Understanding Your Place In The Market

Low-hanging fruits are for the unevolved, uncreative, unremarkable, and non-specific.

It takes little-to-no talent or skill to merely gather up the easy customers (the ones within easy reach or what others leave behind). While they seem to be ‘easy pickin’; they come with some pricey challenges.

Nearly everyone competes for them causing big demand for a limited supply. It costs significantly more to sell in highly competitive markets.

They tend to be least loyal. Again, with aggressive offers extended to them, they often make decisions based on deals or low prices – both of which always fluctuate.

They are relatively unfulfilling. Like the partially eaten, trampled, and scarred fruits left behind by industry giants; these prospects often demand more attention, higher value, and lower fees.

They can be good for a quick burst of cash-flow – as in either building initial momentum or seasonal growth. New sales people can develop and practice their techniques with this audience. It is even good for seasoned professionals to come here to further refine their skills.

Sadly, many companies focus too much of their resources towards this audience and practically starve themselves – all the while, the only thing separating them from abundance is a bit of creativity or entinuity.

Here are a couple ways to tell if you are going for low-hanging fruits.

Tiny piece of a large pie.
‘The LMNOP industry sees $350 Trillion in annual purchases. If we could just get 1/100,000,000th we would have $350 Million in annual revenue. While it makes sense from a numbers perspective; there is little accounting for how the industry was actually built, the expensive lessons others have already learned, loyalty of consumers, their desire or reluctance to change (even when loyalty isn’t an issue), and economics of working on small margins.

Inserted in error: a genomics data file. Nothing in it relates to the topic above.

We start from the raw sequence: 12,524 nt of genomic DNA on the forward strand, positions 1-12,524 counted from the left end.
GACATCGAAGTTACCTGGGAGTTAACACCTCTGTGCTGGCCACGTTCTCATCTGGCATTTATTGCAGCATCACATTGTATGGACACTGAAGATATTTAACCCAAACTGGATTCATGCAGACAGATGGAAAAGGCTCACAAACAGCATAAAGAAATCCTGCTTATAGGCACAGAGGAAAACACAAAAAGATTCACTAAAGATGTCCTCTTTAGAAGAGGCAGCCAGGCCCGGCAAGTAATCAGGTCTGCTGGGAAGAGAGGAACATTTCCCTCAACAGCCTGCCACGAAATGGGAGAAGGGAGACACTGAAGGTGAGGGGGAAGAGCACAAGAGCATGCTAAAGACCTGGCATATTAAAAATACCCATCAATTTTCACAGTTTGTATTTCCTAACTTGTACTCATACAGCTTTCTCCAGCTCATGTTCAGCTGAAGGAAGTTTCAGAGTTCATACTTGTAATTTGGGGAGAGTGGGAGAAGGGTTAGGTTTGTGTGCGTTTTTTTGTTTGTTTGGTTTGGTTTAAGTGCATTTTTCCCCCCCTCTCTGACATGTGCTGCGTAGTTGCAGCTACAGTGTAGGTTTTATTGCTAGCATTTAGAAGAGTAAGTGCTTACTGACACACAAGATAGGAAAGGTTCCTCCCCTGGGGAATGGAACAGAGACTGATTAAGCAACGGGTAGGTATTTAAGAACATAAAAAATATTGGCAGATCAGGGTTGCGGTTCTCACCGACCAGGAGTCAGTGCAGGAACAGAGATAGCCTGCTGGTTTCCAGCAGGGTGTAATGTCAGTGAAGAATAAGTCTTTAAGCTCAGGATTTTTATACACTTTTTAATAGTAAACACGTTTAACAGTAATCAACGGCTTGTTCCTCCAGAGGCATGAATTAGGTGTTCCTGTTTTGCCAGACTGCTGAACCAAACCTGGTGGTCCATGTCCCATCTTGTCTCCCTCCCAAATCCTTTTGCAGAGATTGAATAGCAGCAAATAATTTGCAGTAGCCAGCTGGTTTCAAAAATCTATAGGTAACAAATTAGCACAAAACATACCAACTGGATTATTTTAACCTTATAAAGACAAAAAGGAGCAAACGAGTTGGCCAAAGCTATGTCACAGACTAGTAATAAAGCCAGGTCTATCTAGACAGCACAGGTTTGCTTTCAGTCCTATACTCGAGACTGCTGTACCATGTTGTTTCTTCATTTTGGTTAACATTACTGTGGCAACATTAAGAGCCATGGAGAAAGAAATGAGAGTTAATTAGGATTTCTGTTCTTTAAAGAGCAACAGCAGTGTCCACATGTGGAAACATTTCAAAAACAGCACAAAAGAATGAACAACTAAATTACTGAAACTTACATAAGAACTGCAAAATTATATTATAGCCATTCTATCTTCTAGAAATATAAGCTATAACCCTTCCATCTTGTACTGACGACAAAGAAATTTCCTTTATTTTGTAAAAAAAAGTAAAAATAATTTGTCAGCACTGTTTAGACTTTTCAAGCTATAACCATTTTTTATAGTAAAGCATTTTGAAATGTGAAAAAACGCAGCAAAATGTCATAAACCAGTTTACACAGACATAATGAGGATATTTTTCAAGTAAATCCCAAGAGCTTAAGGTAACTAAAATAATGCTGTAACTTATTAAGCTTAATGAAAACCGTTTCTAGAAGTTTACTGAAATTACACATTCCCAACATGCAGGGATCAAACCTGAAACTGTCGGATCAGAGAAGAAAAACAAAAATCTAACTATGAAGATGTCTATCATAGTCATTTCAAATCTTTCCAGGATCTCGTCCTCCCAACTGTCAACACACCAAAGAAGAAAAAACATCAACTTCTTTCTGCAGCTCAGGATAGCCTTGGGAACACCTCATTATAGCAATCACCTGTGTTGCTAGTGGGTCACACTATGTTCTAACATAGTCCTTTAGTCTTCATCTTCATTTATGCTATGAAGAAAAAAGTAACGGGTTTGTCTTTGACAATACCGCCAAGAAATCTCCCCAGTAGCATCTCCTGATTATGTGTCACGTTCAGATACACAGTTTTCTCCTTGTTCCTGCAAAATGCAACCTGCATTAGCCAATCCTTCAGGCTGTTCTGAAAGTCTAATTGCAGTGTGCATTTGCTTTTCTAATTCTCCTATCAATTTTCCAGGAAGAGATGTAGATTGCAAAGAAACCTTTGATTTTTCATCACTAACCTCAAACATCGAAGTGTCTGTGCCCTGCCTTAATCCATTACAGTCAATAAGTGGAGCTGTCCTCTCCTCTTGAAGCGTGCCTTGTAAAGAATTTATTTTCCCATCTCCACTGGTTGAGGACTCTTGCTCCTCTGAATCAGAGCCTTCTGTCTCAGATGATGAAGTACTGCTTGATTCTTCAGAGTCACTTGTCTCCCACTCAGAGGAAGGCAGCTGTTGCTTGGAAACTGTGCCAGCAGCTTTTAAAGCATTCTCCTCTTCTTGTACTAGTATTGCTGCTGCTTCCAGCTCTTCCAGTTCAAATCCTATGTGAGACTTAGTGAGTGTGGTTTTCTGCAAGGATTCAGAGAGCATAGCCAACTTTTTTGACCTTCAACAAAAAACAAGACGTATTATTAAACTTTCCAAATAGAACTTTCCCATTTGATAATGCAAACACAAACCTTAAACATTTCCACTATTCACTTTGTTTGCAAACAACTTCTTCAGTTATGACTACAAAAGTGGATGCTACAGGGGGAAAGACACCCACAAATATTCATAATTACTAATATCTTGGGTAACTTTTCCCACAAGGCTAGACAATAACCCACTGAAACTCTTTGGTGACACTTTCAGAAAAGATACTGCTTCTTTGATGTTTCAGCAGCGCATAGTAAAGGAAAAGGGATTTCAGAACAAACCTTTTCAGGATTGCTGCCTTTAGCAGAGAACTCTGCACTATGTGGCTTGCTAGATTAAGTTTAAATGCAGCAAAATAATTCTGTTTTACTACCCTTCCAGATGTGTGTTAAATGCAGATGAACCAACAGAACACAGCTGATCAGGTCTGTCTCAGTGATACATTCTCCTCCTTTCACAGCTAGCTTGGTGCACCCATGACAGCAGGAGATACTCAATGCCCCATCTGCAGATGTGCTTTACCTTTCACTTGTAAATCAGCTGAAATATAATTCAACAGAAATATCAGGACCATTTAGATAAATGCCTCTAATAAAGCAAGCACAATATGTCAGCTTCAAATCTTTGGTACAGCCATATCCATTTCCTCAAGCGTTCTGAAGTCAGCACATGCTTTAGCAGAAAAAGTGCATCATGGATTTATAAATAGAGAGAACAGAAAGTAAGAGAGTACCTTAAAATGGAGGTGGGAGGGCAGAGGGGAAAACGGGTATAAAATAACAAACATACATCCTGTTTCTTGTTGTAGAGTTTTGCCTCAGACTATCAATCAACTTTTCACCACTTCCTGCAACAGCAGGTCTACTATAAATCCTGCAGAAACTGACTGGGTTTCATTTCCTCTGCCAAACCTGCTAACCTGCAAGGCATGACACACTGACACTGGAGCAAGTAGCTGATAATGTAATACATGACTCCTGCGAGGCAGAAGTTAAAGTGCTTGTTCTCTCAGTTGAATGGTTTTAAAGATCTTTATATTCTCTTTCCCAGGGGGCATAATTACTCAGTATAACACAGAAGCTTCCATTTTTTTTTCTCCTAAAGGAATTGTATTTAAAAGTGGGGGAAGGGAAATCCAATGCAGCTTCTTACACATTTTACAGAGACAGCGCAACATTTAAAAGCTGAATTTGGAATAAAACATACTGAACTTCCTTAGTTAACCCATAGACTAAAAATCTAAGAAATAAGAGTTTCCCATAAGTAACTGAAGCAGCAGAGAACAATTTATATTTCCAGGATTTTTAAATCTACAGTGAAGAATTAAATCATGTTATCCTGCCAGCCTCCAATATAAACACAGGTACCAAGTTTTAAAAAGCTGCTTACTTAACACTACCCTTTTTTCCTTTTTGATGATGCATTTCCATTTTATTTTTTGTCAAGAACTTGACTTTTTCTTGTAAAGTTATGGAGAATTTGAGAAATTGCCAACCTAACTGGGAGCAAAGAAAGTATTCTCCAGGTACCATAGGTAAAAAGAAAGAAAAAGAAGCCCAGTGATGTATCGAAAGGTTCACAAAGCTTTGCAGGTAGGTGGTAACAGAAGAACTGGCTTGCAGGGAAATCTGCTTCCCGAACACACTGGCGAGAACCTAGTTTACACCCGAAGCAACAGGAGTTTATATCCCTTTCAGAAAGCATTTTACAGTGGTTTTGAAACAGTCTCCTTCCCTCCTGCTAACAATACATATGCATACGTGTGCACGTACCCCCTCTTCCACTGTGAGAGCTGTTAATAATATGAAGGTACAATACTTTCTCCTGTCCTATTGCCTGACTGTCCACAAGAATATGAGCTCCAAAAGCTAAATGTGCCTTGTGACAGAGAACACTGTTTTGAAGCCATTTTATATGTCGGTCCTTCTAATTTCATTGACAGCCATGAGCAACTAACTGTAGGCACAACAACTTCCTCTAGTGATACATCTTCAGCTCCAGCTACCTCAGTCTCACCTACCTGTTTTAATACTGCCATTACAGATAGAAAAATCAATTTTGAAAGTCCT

This does not leave much room for building connections with influencers, wholesalers, resellers, marketers, or customers; and seems to force strategies down to the least common denominators.

Instead; you might find that it stops being fun for everyone when you operate with more than 100 employees across 4 easy-to manage office locations. The pie might be smaller, but it is likely that the profits would be better, as will your reputation in each of the communities – not to mention everyone’s personal relationships.

Discounting your competition.
So what if your product is better, if your price is lower, value proposition more polished, company reputation is stronger, or you have more collective experience; remember that decisions are not made based on logic. They are made on emotional connections. None of these ‘competitive advantages’ caters to emotional connection very well.

Direct competitors get most of the market attention because they are offer a similar products/services. But indirect competitors (in unrelated industries, yet compete for limited resources like funding or attention) often have more influence. A SaaS platform that maximizes operational efficiencies might indirectly earn the decision over an equally-sized marketing investment that guarantees ample qualified leads each month

Shrugging your strengths.
A giraffe is quite skilled at plucking vegetation high up in trees; but drinking water is a real struggle that exposes their weaknesses. Both individuals and organizations rise when they acknowledge, understand, and focus on their strengths. Consequently, they also fail when they ignore their strengths to chase a flashy opportunity.

There is diversity in every market, and that diversity should be embraced. As you become something (someone) unique and authentic; you’ll find more opportunities to thrive.

About David Frick
David brings a holistic approach to business growth that unites advertising, marketing, sales with aspects of leadership and operations. As the founder of SuccessVentures, he is driven to help build people, build value, and build business

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